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COVID-19 and Urbanisation: Reimagining our Urban Development Goals

Chinmaya Vishwavidyapeeth (CVV) in association with the Centre for Public Policy and Research (CPPR) hosted a webinar on 9 June 2020 on ‘COVID-19 and Urbanisation: Reimagining our Urban Development Goals’. The guest speaker was Ms. Raj Cherubal, CEO – Chennai Smart City Ltd., and Director of Projects for Chennai City Connect (CCC), where he has facilitated various projects on traffic, sustainable transportation and urban planning.

Ms. Praseedha Mukundan, a Senior Research Associate at CPPR, introduced the guest and gave introductory remarks for the day’s topic. She also moderated the discussion. The discussion primarily focussed on the possible learnings from the current pandemic in relation with overall urban development as well as with urban sectors like transport, health, livelihood, housing and utilities.

Mr. Cherubal initiated the discussion by presenting how the development of older cities like London and Hong Kong have made it easier for learning the topic of urban development. When it comes to the development of Indian cities, he insisted on the need for common planning between State departments such as water, transport, power, housing and other utilities. This in turn, would reduce costs, wastage, prescribe detailed mechanisms for implementation and also ensure sufficient and effective allocation of required funds to each of the departments involved.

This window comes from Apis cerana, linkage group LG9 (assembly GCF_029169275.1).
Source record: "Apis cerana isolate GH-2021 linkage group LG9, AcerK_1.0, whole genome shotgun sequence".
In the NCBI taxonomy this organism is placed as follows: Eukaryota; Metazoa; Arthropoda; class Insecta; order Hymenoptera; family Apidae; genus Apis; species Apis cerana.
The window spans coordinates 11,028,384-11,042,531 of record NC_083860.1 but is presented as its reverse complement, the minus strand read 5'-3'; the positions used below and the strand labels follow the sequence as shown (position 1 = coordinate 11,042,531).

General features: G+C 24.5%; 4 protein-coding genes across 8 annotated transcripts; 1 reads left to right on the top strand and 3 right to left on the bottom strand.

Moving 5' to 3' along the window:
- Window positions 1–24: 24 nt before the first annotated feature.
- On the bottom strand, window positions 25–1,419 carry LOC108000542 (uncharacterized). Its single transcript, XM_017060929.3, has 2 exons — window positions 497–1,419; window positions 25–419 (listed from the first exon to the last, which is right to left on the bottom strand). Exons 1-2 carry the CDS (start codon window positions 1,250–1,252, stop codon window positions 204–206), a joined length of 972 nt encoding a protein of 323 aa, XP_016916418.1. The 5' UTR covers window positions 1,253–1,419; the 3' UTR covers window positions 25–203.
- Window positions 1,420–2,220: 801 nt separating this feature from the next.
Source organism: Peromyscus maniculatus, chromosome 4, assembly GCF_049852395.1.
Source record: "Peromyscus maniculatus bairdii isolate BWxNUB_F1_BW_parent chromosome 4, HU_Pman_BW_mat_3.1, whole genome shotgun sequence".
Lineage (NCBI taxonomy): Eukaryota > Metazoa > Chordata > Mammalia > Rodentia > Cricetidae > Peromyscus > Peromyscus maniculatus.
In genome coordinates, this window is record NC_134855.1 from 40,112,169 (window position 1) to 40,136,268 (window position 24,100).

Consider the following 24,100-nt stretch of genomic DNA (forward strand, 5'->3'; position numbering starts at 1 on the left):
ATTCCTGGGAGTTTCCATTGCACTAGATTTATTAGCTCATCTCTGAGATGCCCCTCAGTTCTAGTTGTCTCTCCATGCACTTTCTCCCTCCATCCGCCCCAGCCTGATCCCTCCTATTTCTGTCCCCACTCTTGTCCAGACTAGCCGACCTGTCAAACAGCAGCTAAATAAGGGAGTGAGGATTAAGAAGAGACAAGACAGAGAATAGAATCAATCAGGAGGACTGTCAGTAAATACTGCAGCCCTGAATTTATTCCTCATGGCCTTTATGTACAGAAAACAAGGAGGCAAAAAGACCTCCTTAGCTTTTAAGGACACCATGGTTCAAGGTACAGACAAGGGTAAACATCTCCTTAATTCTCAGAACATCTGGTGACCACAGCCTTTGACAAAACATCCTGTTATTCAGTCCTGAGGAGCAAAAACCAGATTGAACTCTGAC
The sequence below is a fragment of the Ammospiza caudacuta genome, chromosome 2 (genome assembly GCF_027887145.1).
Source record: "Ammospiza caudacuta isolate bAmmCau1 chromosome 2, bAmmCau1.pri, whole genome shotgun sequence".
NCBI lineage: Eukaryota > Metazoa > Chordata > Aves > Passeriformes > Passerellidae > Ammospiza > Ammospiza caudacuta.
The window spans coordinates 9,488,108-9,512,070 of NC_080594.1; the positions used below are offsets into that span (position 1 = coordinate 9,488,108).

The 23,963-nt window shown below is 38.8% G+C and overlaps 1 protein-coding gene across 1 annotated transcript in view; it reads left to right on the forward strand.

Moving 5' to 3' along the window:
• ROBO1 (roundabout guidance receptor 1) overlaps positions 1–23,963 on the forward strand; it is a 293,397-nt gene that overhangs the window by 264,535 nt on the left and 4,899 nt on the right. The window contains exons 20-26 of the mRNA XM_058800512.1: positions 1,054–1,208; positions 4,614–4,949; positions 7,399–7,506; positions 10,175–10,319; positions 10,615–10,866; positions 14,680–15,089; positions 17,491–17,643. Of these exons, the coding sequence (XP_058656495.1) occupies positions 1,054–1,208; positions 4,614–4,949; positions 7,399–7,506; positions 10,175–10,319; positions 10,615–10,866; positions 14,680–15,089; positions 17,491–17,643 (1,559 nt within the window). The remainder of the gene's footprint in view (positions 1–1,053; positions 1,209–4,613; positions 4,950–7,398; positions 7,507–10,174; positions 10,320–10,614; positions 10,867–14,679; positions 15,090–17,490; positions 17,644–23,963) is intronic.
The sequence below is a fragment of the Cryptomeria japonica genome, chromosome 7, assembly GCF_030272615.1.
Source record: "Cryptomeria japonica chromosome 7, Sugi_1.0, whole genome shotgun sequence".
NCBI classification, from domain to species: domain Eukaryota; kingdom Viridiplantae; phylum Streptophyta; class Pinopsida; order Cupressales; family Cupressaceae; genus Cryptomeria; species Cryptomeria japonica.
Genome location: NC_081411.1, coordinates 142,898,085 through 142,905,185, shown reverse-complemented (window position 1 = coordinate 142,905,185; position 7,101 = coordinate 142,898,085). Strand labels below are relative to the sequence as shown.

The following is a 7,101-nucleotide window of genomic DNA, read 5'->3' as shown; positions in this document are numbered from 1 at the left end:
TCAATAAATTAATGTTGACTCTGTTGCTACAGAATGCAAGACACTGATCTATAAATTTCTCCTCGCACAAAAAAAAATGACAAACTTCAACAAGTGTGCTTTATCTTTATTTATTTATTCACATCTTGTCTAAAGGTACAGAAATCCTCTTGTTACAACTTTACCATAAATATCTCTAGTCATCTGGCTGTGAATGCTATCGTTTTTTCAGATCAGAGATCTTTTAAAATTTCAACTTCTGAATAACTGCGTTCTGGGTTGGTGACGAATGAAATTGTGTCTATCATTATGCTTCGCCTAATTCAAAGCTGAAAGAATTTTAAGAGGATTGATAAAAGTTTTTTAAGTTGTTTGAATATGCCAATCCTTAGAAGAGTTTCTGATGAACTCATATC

As a result of COVID-19, it has been advised to follow social distancing norms while using public transport. The guest speaker presented the challenges ahead in increasing public transport vehicles while there already exists a shortage of them. This would further result in crowded buses, trains and share autos thus affecting the fight against the virus. He also addressed the migrants’ issue from an urban developer’s perspective, wherein he put forth alternative ideas for housing and shelter for the poor while ensuring a low cost, proper sanitation and access to other infrastructure and facilities. He was clear that distress migration has made it difficult for the successful implementation of such plans in recent years.

He commended the contribution of digital infrastructure and innovative technology in developing a city. Usage of drones and satellites to monitor water bodies, smart metering of water supply, Smart-bike and other PPP projects add immense benefits to the life of urban-dwellers. He presented decentralisation to be the key for effective urban development and insisted on the provision of more power to the local governments allowing them to spend their funds on innovative tech and ideas for development. He identified the lack of capacity of our Indian cities for development to be a major challenge and said the impact of the pandemic can be reduced provided we have a proactive, organised and smart approach towards urbanisation in the near future.

Prof. Vanisree Ramanathan of CVV delivered the concluding remarks. She indicated that along with smartness in environment protection, handling social differences, and governance of urban cities, it is necessary for an urban city to be developed considering pandemic preparedness. She thanked Mr. Cherubal and Ms. Mukundan for an engaging discussion and the participants for their active involvement.

  

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